Cream the butter and sugar until the mixture is pale and creamy, about 2 minutes. Then gradually fold in the flour alternately with the egg and milk. The mixture should drop gently from a spoon.
Alternatively put all the ingredients in a food mixer but add ½ tsp baking powder. Beat until you have a smooth, creamy mixture that will drop gently from a spoon.
Grease the pudding basin and add mixture. Take a piece of foil that will cover the top of the basin and come halfway down the sides. Make a pleat through the middle to allow for any expansion. Place over the basin and pinch under rim. Take a length of string. It needs to go round the basin under the rim and be secured tightly. Then cut a second length to make a handle which will make it easier to remove the hot basin at the end of cooking.
Fill the saucepan with about two inches of water and bring to the boil. Place the basin in the steamer, cover with the lid, and turn the heat down to a gentle simmer. Simmer for 1 hour 15 minutes.
If you don’t have a steamer, use a deep-sided saucepan. Prepare the basin in the same way and place in the saucepan. Carefully pour boiling water into the saucepan so it comes no more than halfway up the basin. Cover and let the water simmer for 1 hour 15 minutes.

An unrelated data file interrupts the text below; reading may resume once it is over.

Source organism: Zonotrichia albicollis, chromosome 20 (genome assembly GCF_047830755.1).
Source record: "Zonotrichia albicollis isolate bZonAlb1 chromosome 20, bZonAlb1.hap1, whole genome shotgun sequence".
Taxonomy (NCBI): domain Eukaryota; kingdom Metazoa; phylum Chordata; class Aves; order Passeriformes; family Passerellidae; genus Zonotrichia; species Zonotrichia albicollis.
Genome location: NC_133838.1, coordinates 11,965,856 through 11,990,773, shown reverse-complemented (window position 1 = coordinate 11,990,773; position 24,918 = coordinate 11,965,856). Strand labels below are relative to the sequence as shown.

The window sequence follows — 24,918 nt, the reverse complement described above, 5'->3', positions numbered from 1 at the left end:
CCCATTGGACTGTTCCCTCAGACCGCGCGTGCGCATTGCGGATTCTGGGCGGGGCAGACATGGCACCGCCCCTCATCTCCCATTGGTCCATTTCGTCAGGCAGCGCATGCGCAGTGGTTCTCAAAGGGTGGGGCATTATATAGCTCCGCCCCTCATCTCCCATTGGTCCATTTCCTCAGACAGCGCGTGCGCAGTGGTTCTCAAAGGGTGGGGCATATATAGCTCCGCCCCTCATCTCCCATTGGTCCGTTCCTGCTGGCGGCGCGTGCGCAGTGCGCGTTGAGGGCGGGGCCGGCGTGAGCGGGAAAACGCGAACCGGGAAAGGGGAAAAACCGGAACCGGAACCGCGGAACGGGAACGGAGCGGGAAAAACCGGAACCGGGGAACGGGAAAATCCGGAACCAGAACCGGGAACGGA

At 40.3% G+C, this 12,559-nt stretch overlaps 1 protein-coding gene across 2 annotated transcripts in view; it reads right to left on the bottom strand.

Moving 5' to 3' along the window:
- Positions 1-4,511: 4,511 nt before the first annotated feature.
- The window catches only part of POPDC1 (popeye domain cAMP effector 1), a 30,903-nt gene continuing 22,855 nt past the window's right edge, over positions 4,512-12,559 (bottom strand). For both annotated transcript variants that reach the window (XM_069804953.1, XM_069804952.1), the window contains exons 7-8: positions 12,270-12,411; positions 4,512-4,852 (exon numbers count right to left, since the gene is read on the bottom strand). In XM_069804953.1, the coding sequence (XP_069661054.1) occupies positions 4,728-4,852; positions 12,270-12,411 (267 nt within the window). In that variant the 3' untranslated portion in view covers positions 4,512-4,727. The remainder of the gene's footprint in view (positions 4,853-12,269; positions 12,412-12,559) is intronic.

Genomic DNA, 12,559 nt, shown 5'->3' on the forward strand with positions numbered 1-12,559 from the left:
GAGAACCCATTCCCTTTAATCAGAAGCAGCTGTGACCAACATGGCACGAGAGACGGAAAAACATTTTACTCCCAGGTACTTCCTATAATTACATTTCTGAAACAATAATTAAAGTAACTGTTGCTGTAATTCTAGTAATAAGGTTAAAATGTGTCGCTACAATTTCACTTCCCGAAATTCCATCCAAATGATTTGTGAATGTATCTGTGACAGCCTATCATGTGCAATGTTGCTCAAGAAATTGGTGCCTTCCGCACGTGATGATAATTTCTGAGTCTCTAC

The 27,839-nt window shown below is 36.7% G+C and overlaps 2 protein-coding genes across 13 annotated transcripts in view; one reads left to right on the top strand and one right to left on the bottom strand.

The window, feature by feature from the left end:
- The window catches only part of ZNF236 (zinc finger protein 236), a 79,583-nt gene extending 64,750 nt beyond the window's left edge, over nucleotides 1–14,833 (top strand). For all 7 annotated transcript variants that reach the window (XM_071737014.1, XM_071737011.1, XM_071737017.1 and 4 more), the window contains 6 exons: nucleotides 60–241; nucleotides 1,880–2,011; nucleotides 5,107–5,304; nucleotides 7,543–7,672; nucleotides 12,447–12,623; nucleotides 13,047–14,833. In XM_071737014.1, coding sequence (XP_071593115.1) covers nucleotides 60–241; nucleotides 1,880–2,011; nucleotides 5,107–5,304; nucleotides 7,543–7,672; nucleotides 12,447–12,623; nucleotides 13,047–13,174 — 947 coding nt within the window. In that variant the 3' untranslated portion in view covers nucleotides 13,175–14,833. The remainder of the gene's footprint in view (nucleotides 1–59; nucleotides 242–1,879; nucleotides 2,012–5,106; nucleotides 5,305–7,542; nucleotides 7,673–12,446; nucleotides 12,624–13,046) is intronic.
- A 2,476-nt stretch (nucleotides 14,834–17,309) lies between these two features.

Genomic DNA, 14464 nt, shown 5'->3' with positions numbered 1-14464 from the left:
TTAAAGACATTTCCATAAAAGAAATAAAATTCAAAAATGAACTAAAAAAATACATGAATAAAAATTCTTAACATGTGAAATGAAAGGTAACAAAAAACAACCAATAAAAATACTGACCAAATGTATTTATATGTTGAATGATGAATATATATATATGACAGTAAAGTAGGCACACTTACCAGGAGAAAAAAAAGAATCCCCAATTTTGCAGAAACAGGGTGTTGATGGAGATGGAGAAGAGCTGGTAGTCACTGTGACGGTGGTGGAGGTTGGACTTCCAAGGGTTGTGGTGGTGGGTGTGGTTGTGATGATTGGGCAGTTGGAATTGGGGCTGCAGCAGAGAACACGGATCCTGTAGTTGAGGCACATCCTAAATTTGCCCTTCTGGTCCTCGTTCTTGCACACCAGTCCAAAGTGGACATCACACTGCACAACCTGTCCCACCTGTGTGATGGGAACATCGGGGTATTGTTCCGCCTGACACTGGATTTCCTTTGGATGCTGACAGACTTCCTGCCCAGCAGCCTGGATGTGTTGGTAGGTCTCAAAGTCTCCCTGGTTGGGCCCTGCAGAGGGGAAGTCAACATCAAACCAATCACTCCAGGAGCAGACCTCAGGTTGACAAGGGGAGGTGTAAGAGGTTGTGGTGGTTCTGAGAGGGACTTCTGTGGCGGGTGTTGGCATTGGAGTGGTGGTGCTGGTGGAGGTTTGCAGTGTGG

Remove the basin, take off the string and foil, and run a palette knife round the inside. Invert onto a plate and serve.
Serve with a fruit or chocolate sauce.
To make a pudding for 2
Use 1½ oz butter, 1½ oz sugar, 3 oz flour, 1 egg and ½ tbsp milk.
You will need a ¾ pint pudding basin.
To make a pudding for 6
Use 3 oz butter, 3 oz sugar, 6 oz flour, 2 medium eggs and ½ tbsp milk.
You will need a 1½ pint pudding basin.
Variations of the basic recipe
Steamed Fruit Sponge Pudding
Fold in 50g/2 oz sultanas to the basic mixture just before pouring into the basin.
1 small tin/can pineapple slices or fresh pineapple
(or any other seasonal fruits)
You will also need a glass serving bowl.
Dissolve the sugar in 300ml (10 fl oz ) (1¼ cups) water over a gentle heat. Then bring to the boil and boil for 5 minutes. Remove from the heat and leave to cool. Now stir in the lemon juice and pour into the glass bowl.
Next prepare the fruits and put them into the syrup as you go. Quarter, core and thinly slice the apples. Peel the oranges, making sure all the pith is removed. Break into its segments and then cut each one into three. Slice the banana. Halve the grapes. Take four pineapple slices, halve each one and then cut into three. Mix them in the syrup, coating all the fruit.
Let the fruit salad stand for 2–3 hours to allow the flavours to blend.
A tipsy fruit salad
Replace the lemon juice with 15–30ml (1–2 tbsp) of any fruit liqueur or white wine.
A summer fruit salad
Combine summer fruits, for example, strawberries, raspberries, cherries with dessert pears and melon.